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Earlier today I've found a bug in one of our projects - there is a conenction with database that is never closed, i mean the Close() method is never called. However, when I close the application, the connection is closed (checked in sql management studio many times). Why?

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up vote 4 down vote accepted

The connection will close when the application exits. Read up on SqlConnection's Finalize. From MSDN's documentation for Object.Finalize:

"During shutdown of an application domain, Finalize is automatically called on objects that are not exempt from finalization, even those that are still accessible."

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"If the SqlConnection goes out of scope, it won't be closed. Therefore, you must explicitly close the connection by calling Close or Dispose." -this is from msdn as well, doesn't it mean that the connection may not be closed if you don't call Close()? – agnieszka Jun 19 '09 at 15:17
You basically can do Close, Dispose or using() {}, as you should be doing anyway. When the app closes the connections will also close, for the reason I have stated in my answer. – RichardOD Jun 19 '09 at 15:21
Also if at any time the GC decides to finalise the connections, then they will also be closed. – RichardOD Jun 19 '09 at 15:23

Another thing to keep in mind here is that in .Net, you can wrap your connections in a using block, and that will close and dispose your connections for you. So the lack of an explicit Close() isn't a bad thing if you've got your using blocks there...

// this using block will auto close & dispose your connection...
using (var conn = new SqlConnection(...))
    // database code here with no explicit close


that is the functional equivalent of a try/finally block with a conn.close in the finally. Many devs overlook the using blocks - make sure you're not doing the same in this case.

If you do rewrite your code to close your connections - it's good practice to use Using blocks around all of your database objects (connection, command, reader) to make sure that they are closing and disposing when they fall out of scope of the using block. I'd definitely suggest writing those into your code instead of just conn.Close() where needed.

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Yeap that's the way I do it. If you use FXCop you won't ever have an issue as it warns you about not calling Dispose. – RichardOD Jun 19 '09 at 14:59
There was no using block, i know about them. – agnieszka Jun 19 '09 at 15:08
and it's not the answer to the question – agnieszka Jun 19 '09 at 15:09
@agnieszka - you'd be surprised how many people overlook that and call the lack of a Close a bug when its in the using block. I was just pointing out what many people overlook. I was also researching the answer to the rest of your question when you downvoted me, so thanks a ton for that... – Scott Ivey Jun 19 '09 at 15:32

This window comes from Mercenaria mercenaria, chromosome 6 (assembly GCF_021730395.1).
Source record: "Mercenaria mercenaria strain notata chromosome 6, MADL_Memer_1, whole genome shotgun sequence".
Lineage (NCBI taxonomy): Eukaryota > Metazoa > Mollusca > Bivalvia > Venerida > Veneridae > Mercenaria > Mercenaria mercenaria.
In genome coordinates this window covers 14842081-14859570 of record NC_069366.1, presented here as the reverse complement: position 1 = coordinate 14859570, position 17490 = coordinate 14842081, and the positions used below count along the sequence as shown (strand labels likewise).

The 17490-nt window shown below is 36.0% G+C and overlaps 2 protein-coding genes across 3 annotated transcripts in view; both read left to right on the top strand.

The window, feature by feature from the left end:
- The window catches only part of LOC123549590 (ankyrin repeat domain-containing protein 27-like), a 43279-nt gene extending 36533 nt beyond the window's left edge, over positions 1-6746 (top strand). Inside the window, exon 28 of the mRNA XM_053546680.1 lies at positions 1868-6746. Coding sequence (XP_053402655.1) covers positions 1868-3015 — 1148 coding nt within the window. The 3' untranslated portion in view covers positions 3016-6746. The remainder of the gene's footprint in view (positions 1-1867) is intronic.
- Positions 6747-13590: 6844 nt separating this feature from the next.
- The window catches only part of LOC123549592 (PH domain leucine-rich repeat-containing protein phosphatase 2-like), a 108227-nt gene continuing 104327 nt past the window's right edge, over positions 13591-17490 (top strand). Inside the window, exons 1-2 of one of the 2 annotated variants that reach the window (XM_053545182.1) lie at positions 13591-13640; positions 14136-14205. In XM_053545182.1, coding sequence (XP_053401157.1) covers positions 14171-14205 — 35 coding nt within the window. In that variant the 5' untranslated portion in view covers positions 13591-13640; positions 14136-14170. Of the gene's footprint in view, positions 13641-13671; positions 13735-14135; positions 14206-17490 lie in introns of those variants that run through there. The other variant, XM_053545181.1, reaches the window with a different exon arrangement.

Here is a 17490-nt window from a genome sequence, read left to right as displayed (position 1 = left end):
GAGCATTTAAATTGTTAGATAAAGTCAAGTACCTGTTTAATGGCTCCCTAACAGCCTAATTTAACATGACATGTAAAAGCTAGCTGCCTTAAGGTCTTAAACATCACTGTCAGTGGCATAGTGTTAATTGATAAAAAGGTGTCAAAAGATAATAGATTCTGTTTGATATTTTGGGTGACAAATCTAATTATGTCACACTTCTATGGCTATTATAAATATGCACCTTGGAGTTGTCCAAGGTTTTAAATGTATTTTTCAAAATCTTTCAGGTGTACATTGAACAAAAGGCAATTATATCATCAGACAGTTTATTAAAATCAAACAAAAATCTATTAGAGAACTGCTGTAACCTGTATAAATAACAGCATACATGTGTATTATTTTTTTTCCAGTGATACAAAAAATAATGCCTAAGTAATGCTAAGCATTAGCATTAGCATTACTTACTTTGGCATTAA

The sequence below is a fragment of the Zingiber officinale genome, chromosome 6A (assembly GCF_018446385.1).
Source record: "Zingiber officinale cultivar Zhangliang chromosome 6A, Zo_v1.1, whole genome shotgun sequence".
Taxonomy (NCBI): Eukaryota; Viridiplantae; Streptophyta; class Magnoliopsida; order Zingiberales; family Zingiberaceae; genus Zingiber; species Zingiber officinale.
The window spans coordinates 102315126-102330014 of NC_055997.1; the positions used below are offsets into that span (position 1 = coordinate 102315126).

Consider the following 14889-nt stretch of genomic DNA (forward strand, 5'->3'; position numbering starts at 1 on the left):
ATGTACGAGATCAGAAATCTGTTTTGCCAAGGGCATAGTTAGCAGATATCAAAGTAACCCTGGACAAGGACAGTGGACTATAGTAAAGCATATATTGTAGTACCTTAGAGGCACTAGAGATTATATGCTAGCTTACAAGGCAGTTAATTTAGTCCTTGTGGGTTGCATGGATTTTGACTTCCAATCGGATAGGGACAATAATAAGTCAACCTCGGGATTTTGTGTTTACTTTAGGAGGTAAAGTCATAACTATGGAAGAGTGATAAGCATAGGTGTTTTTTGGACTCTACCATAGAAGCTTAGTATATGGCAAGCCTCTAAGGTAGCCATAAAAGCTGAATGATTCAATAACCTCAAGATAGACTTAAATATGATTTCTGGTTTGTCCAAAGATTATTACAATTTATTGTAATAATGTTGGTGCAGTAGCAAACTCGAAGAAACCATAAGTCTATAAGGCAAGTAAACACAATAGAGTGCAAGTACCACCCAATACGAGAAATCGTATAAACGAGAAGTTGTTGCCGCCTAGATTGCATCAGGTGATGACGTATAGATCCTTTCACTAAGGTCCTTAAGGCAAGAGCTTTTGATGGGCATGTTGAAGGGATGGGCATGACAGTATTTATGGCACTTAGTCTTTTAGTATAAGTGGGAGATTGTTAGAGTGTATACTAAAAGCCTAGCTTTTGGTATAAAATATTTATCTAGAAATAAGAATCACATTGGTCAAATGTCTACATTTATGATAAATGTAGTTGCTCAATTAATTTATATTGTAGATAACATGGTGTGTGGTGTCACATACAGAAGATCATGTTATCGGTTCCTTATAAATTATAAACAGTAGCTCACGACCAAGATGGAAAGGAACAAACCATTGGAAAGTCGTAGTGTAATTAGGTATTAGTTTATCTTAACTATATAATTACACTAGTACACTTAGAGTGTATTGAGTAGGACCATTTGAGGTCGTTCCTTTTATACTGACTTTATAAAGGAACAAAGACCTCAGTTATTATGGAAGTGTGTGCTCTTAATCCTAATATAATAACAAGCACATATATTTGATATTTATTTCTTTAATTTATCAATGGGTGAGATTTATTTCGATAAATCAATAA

SQL connections are expensive to create and ADO.NET uses a technique called connection pooling which allows to reuse them.

Quote from MSDN:

It is strongly recommended that you always close the connection when you are finished using it so that it will be returned to the connection pool and be reused.

If the maximum pool size has been reached and no usable connection is available, the request is queued. The pooler then tries to reclaim any connections until the time-out is reached (the default is 15 seconds). If the pooler cannot satisfy the request before the connection times out, an exception is thrown.

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In fact because of the connection pool, an SQL connection is never actually closed - it is just returned to the pool in order to be reused when you call Close. It will be close when the application domain is destroyed that is when you exit the application. So if you never call Close the connection won't be reused and once the pool is exhausted you will get an exception. – Darin Dimitrov Jun 19 '09 at 15:18
@darin- never actually closed is incorrect. After a certain amount of inactivity the connection will be closed, but that's just nitpicking. – RichardOD Jun 19 '09 at 15:26
@RichardOD, I wouldn't say it's nitpicking. I actually didn't know this fact. Thank you very much for this precision. – Darin Dimitrov Jun 19 '09 at 19:29

When you exit the application in a regular fashion, I expect the finalizers to run. They will close the connection if it is still open. Just don't depend on this: it might take a while before those finalizers are run in normal operation of your application, so you will be keeping too many connections open.

When the application crashes, maybe the finalizer will not run, leaving the connection open past the lifetime of the application.

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